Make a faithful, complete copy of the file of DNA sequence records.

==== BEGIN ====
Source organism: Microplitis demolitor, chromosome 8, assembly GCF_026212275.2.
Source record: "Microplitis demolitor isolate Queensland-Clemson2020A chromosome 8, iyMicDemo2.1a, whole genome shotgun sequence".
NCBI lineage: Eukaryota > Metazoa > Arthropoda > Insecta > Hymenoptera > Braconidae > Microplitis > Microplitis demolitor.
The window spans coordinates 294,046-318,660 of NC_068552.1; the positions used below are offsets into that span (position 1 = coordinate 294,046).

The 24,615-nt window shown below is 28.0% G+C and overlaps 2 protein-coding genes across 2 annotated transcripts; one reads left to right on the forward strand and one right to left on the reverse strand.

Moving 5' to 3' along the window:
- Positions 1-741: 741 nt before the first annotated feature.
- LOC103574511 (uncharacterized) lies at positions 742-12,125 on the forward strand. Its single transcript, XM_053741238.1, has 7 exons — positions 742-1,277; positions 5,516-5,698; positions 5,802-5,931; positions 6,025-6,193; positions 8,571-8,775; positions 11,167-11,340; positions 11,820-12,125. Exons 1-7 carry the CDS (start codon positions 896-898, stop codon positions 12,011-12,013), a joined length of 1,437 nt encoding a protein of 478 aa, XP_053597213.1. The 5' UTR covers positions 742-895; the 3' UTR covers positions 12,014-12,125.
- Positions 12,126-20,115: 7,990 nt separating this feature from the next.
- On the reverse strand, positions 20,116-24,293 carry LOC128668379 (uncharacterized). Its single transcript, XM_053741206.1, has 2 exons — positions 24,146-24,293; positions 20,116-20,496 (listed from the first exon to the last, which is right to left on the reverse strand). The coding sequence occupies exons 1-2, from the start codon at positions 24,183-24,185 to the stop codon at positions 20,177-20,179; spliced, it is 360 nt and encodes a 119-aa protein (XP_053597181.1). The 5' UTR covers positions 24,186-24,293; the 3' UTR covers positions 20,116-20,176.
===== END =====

Source organism: Microplitis demolitor, chromosome 8, assembly GCF_026212275.2.
Source record: "Microplitis demolitor isolate Queensland-Clemson2020A chromosome 8, iyMicDemo2.1a, whole genome shotgun sequence".
NCBI lineage: Eukaryota > Metazoa > Arthropoda > Insecta > Hymenoptera > Braconidae > Microplitis > Microplitis demolitor.
The window spans coordinates 294,046-318,660 of NC_068552.1; the positions used below are offsets into that span (position 1 = coordinate 294,046).

The 24,615-nt window shown below is 28.0% G+C and overlaps 2 protein-coding genes across 2 annotated transcripts; one reads left to right on the forward strand and one right to left on the reverse strand.

Moving 5' to 3' along the window:
- Positions 1-741: 741 nt before the first annotated feature.
- LOC103574511 (uncharacterized) lies at positions 742-12,125 on the forward strand. Its single transcript, XM_053741238.1, has 7 exons — positions 742-1,277; positions 5,516-5,698; positions 5,802-5,931; positions 6,025-6,193; positions 8,571-8,775; positions 11,167-11,340; positions 11,820-12,125. Exons 1-7 carry the CDS (start codon positions 896-898, stop codon positions 12,011-12,013), a joined length of 1,437 nt encoding a protein of 478 aa, XP_053597213.1. The 5' UTR covers positions 742-895; the 3' UTR covers positions 12,014-12,125.
- Positions 12,126-20,115: 7,990 nt separating this feature from the next.
- On the reverse strand, positions 20,116-24,293 carry LOC128668379 (uncharacterized). Its single transcript, XM_053741206.1, has 2 exons — positions 24,146-24,293; positions 20,116-20,496 (listed from the first exon to the last, which is right to left on the reverse strand). The coding sequence occupies exons 1-2, from the start codon at positions 24,183-24,185 to the stop codon at positions 20,177-20,179; spliced, it is 360 nt and encodes a 119-aa protein (XP_053597181.1). The 5' UTR covers positions 24,186-24,293; the 3' UTR covers positions 20,116-20,176.